Priority in the work of Anthony Godfrey, the new US ambassador to Belgrade, in the coming period will be to help Serbia become part of the European Union. To achieve this, Godfrey and his team will invest time and all available resources. The first man at the US Embassy in Belgrade announced this at a conference “US-Yugoslavia-Serbia Alliance: Cold War, Positive Aspects of US-Serbian Cooperation Through History” held at the Crowne Plaza Hotel in Belgrade, organized by the Atlantic Council of Serbia . Godfrey emphasized that the special advisers of President Trump, Matthew Palmer and Richard Grenell are the most dedicated to the European integration of Serbia.
In his speech, US diplomat in Belgrade said that the US commitment to Serbia’s entry into the European Union is in line with US interests in the Western Balkans, namely peace, prosperity and democracy for all who live in that country. The USA is an important part of Europe. After an introductory speech, Godfrey answered questions to the reporters at the conference. Among other things, he thanked the Serbian leadership for maximum transparency regarding the purchase of weapons, which was presented to the US Embassy in Belgrade and to Thomas Zarzeck, the State Department’s special ambassador in charge of arms control. Ivica Dacic, Serbian Foreign Minister, also spoke at the introductory part of the event. He reminded, among other things, that US-Serbian foreign policy cooperation dates back to 1881 and during 140 years, as long as it lasted, it had bright and dark moments as well. Dacic recalled July 1918, when then-US President Woodrow Wilson, in an effort to recognize Serbian people for their brave struggle during World War I, ordered Serbian flags to be displayed on the White House and on all US state buildings. Dacic emphasized that strengthening the US-Serbia relationship is one of the priorities of the Serbian government, adding that it is a sign of appreciation of the US position in the international world.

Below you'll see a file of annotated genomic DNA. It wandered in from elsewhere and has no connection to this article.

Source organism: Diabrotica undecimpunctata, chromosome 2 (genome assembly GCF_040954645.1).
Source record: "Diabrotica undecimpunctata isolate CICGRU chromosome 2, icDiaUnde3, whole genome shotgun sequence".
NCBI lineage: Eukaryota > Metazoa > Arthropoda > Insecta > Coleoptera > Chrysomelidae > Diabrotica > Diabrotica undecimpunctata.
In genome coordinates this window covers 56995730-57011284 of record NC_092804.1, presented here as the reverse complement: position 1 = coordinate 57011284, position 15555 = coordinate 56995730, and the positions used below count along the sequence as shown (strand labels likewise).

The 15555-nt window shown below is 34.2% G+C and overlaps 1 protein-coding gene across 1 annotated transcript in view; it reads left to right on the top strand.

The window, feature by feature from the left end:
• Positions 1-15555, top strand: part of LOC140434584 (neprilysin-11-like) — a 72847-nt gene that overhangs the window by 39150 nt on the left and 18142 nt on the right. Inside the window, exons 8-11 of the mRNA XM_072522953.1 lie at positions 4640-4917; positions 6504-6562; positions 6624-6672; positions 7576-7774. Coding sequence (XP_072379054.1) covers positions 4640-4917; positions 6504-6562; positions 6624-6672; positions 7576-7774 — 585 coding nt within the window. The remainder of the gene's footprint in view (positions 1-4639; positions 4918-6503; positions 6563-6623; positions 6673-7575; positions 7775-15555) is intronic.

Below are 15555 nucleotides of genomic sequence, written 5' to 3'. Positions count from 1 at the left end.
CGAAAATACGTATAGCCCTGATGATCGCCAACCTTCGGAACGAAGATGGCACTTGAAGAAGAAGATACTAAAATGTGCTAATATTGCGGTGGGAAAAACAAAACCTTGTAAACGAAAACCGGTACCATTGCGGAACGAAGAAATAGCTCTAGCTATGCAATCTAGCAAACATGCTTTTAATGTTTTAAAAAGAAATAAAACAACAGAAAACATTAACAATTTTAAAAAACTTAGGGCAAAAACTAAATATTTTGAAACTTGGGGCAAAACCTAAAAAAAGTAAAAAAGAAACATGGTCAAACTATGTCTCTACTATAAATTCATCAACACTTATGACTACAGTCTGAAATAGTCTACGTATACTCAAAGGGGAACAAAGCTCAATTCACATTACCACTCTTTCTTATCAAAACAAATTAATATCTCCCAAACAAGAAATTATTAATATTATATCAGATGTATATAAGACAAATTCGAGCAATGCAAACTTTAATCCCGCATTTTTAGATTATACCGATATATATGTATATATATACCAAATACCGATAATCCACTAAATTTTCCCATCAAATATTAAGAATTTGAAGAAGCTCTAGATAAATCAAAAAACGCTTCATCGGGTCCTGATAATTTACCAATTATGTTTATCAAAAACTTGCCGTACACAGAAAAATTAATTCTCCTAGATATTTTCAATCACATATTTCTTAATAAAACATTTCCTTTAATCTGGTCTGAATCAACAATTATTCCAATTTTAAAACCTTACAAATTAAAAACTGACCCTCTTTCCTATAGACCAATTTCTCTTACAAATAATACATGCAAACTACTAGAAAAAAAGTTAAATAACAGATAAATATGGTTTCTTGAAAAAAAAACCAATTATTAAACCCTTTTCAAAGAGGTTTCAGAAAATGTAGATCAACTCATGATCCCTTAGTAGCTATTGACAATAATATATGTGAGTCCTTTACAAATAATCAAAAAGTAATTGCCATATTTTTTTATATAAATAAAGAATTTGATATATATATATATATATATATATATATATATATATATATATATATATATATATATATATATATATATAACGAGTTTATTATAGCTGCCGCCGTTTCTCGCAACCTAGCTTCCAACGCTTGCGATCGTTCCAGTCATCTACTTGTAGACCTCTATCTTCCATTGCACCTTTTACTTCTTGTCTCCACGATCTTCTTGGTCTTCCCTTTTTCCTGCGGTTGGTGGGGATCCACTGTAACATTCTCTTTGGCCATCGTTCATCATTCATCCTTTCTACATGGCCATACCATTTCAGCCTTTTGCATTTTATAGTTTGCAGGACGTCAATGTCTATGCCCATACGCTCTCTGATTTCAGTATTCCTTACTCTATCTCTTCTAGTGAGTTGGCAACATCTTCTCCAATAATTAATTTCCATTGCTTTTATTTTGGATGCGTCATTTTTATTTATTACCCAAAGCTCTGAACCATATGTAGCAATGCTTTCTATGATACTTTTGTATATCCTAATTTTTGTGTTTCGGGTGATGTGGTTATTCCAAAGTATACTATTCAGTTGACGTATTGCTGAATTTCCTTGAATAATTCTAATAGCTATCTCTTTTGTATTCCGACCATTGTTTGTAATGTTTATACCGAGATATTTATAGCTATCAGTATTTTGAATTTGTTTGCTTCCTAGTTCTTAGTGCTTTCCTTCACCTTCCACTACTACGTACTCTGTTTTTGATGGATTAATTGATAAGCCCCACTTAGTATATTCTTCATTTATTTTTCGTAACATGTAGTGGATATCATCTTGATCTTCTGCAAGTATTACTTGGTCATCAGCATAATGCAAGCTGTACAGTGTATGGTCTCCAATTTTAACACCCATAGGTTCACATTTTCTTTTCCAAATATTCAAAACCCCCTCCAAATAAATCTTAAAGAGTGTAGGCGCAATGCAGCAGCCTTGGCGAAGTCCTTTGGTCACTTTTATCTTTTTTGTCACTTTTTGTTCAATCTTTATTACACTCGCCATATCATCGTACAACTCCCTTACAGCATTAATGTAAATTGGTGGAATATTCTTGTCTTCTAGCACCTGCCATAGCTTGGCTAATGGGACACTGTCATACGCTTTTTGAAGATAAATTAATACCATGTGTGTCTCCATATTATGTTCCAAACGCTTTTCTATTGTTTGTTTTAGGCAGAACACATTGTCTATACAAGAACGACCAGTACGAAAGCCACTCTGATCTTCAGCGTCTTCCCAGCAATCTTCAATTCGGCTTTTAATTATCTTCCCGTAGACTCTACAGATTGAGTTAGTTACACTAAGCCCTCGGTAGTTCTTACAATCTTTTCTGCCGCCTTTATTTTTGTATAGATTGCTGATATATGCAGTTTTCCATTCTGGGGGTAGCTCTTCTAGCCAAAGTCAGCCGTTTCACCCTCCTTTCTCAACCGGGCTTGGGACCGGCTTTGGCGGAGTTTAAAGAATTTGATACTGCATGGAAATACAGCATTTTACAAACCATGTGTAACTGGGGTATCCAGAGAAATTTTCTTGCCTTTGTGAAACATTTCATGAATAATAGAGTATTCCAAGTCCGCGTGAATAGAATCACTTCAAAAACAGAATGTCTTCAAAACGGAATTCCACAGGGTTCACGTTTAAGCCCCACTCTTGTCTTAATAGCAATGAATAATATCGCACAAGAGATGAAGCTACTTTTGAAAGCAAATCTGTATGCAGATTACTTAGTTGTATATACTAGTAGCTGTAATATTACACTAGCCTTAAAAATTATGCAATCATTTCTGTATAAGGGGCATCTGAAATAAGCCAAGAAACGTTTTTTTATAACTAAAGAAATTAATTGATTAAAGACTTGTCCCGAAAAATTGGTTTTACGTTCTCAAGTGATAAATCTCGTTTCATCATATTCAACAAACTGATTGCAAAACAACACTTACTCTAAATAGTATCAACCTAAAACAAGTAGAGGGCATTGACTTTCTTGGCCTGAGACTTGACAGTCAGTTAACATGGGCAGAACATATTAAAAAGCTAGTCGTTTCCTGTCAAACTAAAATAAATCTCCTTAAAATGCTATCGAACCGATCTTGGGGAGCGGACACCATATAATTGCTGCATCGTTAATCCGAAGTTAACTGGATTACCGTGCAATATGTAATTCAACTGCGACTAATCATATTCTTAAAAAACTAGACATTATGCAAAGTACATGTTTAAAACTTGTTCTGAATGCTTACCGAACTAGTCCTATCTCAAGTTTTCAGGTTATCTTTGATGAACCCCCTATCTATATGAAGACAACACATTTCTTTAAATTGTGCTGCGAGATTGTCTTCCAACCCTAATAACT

Another speakers at the conference were also political analyst Dragomir Andjelkovic, as well as John Capello, president of the Halliard Foundation. The theme of their talks was Operation Halliard, during which serbian peasants from the Pranjane village, members of the Ravnogorsk Movement together with members of the US intelligence service OSS rescued more than 500 US pilots in 1944, at the end of World War II. Andjelkovic recalled US intelligence officer and one of the participants in Operation Halliard, Colonel McDowell, and his efforts for appreciation of Draza Mihajlovic and the Ravnogorsk Movement in a different way. Historian Bojan Dimitrijevic also spoke at a conference of the Atlantic Council of Serbia. He informed the audience that the United States in the period between 1951 and 1957 donated a huge amount of weapons with latest technology to Yugoslavia and the Yugoslavian Army at that time. He said that it was during the Cold War and that the aid was so valuable that it included cannons, tanks and jet planes. However, US donations were discontinued in 1957, following President Tito’s order. He demanded this because it did not go along with Yugoslavian neutral and independent foreign policy.